The ancient Mayans, along with the Aztecs, Toltecs, Incas and Olmecs shared a number of similar cultural forms. All participated in blood sports and human sacrifice. (See image 230 illustrating how the loser (or possibly the winner) of a "soccer" match sacrifices his head and severed neck from which blood emerges in the form of snakes. Both Mayans and Aztecs worshiped the same feathered serpent god, named "Quetzalcoatl" by the Aztecs, and "Kulkulcan" by the Mayans (above left).  Visitors to Chitzen Itza at the equinoxes can watch as a shadow cast by the sun on the temple of Kukulcan forms the body of an undulating serpent that descends the northern stairway and joins the sculpted head of the serpent at it's base. The Mayans were masters at mathematics, astronomy and calendar making, and the temple of Kukulkan (images 226 and 229) is,
itself, basically a large calendar and observatory. Like the pyramids of Egypt, many of the pyramids of Mesoamerica are tombs for the ruling class as well as temples and observatories. The similarities are uncanny and intriguing.

Chaac Icons, Chitzen Itza
(Curtis Photo)


Mayan God Chaac
(Wiki Commons)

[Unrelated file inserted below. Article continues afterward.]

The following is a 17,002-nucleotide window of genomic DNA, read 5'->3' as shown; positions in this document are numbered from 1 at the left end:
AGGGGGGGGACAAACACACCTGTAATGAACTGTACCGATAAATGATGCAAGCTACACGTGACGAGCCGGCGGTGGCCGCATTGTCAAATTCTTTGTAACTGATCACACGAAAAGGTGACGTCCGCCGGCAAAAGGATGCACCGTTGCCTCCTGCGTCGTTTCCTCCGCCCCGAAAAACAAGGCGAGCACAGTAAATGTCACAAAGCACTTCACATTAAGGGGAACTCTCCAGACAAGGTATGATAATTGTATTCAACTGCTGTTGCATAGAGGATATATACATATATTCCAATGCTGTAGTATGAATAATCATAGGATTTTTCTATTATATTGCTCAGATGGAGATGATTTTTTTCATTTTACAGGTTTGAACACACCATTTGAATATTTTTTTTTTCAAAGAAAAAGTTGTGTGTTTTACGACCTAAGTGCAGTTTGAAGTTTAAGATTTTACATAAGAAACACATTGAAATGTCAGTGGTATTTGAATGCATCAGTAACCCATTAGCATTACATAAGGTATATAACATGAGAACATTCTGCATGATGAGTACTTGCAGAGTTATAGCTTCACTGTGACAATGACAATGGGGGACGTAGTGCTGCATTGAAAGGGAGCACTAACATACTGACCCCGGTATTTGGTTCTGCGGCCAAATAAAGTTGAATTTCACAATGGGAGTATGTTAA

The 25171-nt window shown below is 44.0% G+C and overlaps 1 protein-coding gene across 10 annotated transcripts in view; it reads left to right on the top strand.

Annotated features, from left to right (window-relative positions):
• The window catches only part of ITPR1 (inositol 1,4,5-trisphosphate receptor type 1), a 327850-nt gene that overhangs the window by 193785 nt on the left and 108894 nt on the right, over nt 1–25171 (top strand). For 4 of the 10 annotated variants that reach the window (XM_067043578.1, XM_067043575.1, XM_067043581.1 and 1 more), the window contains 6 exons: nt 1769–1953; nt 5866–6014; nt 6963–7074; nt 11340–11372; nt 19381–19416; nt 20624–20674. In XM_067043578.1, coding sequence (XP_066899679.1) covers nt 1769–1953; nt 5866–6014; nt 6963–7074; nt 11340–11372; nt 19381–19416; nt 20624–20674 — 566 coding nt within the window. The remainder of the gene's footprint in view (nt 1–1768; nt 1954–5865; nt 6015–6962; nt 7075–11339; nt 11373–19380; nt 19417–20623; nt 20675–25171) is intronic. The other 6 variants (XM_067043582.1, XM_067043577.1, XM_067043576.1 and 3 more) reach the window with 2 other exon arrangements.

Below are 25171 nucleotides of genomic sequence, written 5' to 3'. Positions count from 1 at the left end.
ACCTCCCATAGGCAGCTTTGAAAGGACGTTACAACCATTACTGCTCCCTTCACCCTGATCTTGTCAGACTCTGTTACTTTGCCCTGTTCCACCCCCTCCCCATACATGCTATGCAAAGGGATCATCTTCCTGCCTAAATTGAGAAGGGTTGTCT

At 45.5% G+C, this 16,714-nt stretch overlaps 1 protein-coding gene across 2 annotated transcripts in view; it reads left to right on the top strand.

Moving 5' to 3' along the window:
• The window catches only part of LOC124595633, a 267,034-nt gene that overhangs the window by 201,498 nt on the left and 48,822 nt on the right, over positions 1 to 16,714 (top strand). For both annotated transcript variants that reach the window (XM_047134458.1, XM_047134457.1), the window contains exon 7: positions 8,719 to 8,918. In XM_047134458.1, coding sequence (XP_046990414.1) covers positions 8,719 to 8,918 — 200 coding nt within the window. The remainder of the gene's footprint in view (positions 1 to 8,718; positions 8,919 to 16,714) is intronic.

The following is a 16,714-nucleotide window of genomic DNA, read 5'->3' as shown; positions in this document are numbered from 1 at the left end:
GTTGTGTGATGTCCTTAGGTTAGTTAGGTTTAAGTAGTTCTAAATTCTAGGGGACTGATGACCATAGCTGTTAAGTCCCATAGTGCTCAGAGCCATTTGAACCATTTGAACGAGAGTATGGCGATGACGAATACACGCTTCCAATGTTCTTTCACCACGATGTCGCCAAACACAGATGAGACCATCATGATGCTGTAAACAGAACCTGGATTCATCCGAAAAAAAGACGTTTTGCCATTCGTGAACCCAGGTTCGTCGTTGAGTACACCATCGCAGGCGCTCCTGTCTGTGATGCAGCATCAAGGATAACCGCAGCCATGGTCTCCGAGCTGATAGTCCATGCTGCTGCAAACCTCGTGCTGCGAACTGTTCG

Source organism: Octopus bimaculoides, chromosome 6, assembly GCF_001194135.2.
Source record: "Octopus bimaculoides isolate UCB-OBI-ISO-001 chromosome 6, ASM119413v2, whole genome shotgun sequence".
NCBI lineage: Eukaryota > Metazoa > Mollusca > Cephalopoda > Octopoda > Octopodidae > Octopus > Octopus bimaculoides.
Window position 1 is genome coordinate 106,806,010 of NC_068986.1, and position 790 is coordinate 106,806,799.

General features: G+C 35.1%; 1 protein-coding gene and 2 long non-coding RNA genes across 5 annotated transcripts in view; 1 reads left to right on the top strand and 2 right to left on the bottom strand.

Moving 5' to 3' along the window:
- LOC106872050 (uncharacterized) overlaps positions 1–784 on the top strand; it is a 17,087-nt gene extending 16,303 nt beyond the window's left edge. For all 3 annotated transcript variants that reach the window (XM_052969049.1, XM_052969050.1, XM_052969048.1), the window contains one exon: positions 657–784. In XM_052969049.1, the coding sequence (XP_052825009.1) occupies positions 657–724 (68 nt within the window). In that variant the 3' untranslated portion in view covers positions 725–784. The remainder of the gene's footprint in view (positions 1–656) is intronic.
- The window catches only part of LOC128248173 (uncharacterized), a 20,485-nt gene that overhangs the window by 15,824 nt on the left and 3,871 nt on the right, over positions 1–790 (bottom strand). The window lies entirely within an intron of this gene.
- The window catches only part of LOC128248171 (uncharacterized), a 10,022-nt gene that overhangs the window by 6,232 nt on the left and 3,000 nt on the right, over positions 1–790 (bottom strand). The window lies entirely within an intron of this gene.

More intriguing, however, is the ubiquitous iconographic presence of the Mayan god "Chaac," god of rain and fecundation.  Chaac has a distinctly elephantine appearance with a long nose and large, ponderous body. This deity has been likened to the Hindu elephant deity "Ganesh," although the two have somewhat different influences in their respective cultures. Chaac's nose or trunk, however, appears everywhere (see photo above right) and has raised the question of where ancient Mayans might have seen elephants, given that the Columbian Mammoth is thought to have gone extinct several thoursand years before the rise of Mesoamerican  civilization. It seems possible, since the Columbian mammoth roamed as far south as Honduras at the end of the last ice age, that tribal memories of these creatures could have been passed on through oral traditions and drawings. They might ultimately have been turned into deities in the Mesoamerican consciousness.  I have seen the well preserved remains of Columbian Mammoths being unearthed from an ancient sinkhole in South Dakota.  These unfossilized remains, although thousands of years old, still had some of the hide intact along with bones and scat. The Yucatan penninsula is honeycombed with sinkholes (called "cenotes") and underground streams.  These places were virtually the only sources of water for the Mayans who explored them extensively. Finding the remains of Columbian Mammoths in association with their sacred water holes would have reinforced their ideas about Chaac.